Not only did logging reduce habitat, it also opened up areas for predators like wolves. Jules points out that roads and clearcuts allow wolves to chase animals farther and longer.
It’s also opened the area up to hunters on all-terrain vehicles and encouraged larger volumes of people and hunting dogs higher up in the mountains. Hunters also track the deer on the ground.
To assess the exact impact of the wildfires and clearcutting on the mule deer population and to bring political pressure to bear that supports Skeetchestn’s rights and title and sustainability with resource development, SNRC is collecting data.
Among the data already collected are pellet samples, which are being sent to the lab to get fetal cortisol levels assessed. That assessment will indicate the stress level of the mule deer.
Jules notes that results from pellet samples last year showed a high composition of poison ivy.
“We figure they were eating it because of a lack of forage because the fires would have burned pretty much all their winter foods in a lot of the areas around here. Poison ivy doesn’t kill them but I don't think it would be good for them, that's for sure,” he said.
Researchers like Sarah Dickson-Hoyle, a postdoctoral fellow at the Faculty of Forestry at the University of British Columbia, are working with SNRC to investigate wildlife recovery and ecosystem restoration throughout the territory.
Dickson-Hoyle’s work is supported by Mitacs, a national innovation organization that helps with research solutions from academic institutions. Mitacs is working in partnership with the Secwepemcúl’ecw Restoration and Stewardship Society (SRSS). SRSS was founded by eight Secwépemc communities, including Skeetchestn, to support Indigenous-led restoration, environmental stewardship, and protection of cultural heritage throughout Secwépemc territory.
“Rather than us, as researchers, leading this work, it’s about drawing on some of the tools and methods of western science to support Indigenous-led monitoring and restoration throughout First Nation traditional territories,” said Dickson-Hoyle, a Mitacs intern, who has been involved since February.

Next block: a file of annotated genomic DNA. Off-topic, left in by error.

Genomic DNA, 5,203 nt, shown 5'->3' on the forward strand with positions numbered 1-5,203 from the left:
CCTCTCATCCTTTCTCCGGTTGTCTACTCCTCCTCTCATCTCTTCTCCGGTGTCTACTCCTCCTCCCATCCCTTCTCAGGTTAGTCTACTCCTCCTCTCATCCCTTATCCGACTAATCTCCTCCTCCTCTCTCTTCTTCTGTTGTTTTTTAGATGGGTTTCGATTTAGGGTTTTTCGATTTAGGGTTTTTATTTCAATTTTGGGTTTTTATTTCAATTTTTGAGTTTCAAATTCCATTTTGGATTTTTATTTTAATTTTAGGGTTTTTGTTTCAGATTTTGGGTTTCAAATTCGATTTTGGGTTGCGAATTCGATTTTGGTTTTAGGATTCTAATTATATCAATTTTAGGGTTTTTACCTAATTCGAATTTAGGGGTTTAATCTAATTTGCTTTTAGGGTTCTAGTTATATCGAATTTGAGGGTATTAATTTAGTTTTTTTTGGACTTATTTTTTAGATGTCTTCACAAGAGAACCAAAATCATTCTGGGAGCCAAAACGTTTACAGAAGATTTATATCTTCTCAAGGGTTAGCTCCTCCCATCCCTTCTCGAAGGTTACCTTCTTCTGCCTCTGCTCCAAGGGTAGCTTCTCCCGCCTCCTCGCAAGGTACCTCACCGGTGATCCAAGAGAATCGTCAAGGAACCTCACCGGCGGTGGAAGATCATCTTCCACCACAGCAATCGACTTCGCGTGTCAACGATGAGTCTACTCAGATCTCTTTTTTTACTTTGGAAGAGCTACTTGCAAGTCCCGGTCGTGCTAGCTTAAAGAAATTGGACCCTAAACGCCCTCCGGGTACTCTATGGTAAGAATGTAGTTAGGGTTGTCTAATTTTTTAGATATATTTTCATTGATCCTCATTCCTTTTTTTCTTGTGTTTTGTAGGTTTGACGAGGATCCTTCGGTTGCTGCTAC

“We're collecting that data now and hopefully within the next couple of years we'll have enough to show that we need these regulations changed, at least for the interim until we can figure out how healthy the populations really are and if the current regs are sustainable at those numbers,” said Jules.
He expects the next few winters will be tough for the mule deer. Fir trees have been burned up high enough that the animals will have trouble accessing the foliage and there will be more disease and predators.
In the time it takes for the data collection and measures to be put in place, Jules remains optimistic that it won’t be too late for the mule deer population.
“We're hoping that with the fire rejuvenating a lot of the forage that those populations will come back up because they'll have a healthy source of nutrients,” he said. “But, I mean, time will only tell…(It) could go the other way.”
Local Journalism Initiative Reporters are supported by a financial contribution made by the Government of Canada.